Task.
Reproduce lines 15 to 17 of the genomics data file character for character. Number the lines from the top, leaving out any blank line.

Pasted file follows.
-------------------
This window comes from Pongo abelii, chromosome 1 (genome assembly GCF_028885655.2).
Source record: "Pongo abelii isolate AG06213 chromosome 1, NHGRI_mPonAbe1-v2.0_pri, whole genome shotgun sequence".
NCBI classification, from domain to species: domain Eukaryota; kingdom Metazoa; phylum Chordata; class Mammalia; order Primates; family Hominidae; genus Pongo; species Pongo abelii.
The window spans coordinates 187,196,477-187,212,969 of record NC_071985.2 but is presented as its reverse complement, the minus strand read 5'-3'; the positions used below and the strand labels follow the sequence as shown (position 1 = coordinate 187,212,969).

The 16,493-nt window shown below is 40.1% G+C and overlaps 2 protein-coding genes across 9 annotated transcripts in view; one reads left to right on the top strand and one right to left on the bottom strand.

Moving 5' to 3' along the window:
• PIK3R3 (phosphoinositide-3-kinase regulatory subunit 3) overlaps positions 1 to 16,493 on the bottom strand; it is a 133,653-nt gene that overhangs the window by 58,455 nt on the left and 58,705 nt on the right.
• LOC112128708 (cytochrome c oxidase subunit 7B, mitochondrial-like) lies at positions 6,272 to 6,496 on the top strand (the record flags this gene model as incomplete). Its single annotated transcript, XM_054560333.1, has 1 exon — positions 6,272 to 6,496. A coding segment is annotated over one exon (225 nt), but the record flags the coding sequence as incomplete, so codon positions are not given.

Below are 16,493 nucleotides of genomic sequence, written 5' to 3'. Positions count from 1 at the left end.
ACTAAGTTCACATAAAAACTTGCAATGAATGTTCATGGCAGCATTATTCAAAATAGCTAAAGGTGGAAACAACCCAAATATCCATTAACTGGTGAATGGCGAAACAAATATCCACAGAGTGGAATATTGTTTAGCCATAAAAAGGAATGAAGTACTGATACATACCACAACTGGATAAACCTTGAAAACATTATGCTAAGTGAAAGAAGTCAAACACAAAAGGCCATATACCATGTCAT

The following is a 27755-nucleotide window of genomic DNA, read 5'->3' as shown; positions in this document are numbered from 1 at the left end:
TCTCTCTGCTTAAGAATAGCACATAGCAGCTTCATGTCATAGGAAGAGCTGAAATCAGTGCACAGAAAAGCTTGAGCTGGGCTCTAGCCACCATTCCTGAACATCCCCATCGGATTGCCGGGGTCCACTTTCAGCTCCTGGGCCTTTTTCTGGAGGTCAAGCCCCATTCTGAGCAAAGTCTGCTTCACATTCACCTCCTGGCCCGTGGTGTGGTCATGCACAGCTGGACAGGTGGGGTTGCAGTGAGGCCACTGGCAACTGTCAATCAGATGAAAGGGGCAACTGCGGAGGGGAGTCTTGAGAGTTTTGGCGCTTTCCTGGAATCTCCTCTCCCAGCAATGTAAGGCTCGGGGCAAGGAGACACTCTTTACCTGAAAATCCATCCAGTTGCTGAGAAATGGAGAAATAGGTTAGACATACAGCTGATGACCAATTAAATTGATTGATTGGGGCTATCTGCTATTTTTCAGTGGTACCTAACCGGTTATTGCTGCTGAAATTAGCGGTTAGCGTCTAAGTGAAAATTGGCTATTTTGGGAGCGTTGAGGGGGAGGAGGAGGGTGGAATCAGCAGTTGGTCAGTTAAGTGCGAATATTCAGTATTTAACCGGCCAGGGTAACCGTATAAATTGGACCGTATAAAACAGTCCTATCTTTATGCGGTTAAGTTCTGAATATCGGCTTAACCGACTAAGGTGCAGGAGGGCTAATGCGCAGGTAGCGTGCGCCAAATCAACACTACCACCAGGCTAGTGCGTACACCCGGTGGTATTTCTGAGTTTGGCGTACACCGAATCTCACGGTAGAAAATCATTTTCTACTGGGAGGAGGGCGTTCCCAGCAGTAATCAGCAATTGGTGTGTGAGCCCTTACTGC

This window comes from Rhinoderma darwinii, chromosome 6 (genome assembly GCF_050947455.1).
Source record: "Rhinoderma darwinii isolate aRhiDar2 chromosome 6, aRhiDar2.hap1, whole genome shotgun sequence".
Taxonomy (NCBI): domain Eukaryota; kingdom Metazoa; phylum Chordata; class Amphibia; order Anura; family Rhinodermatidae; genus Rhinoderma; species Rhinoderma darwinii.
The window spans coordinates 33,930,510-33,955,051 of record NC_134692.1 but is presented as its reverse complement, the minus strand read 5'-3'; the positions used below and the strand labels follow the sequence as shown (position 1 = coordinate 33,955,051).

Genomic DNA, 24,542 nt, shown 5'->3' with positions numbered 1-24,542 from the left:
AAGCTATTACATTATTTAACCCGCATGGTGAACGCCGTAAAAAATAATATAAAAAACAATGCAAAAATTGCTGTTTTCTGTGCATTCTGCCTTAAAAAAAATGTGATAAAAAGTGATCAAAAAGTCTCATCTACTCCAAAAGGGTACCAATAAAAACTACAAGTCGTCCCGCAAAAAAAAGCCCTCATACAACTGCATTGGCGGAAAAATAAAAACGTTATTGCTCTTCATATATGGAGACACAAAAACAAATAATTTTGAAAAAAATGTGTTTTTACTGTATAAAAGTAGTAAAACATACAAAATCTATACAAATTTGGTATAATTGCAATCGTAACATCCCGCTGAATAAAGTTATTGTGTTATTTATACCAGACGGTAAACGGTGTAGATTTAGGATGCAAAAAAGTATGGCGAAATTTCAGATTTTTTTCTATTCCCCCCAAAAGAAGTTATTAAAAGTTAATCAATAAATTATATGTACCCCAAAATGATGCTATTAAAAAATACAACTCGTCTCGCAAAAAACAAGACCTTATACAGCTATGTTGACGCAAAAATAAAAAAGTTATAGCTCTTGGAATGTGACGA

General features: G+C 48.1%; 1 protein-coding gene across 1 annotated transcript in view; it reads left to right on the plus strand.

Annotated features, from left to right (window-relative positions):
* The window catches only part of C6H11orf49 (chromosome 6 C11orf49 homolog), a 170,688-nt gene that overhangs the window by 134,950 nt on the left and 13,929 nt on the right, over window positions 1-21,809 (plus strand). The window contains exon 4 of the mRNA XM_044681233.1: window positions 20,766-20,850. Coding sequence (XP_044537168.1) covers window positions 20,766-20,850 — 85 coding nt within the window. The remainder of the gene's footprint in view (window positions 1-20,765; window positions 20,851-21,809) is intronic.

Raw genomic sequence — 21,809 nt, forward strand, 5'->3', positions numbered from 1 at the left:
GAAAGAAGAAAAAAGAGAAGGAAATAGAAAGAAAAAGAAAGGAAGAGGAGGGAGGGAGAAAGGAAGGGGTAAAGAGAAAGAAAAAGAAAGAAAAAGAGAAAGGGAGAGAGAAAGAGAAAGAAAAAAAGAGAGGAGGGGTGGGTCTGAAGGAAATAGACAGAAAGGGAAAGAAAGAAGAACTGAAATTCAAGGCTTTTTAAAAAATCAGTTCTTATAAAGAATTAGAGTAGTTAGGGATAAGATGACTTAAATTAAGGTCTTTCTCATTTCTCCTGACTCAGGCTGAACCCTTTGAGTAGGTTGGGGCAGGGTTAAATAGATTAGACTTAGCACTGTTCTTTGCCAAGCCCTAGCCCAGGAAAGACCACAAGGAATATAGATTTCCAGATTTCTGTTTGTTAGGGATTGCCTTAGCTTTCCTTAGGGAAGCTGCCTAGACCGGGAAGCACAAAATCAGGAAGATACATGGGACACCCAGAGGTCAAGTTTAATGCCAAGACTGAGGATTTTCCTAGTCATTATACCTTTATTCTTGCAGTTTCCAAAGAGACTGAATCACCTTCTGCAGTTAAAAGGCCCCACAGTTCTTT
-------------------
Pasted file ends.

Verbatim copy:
Taxonomy (NCBI): domain Eukaryota; kingdom Metazoa; phylum Chordata; class Amphibia; order Anura; family Rhinodermatidae; genus Rhinoderma; species Rhinoderma darwinii.
The window spans coordinates 33,930,510-33,955,051 of record NC_134692.1 but is presented as its reverse complement, the minus strand read 5'-3'; the positions used below and the strand labels follow the sequence as shown (position 1 = coordinate 33,955,051).

Genomic DNA, 24,542 nt, shown 5'->3' with positions numbered 1-24,542 from the left: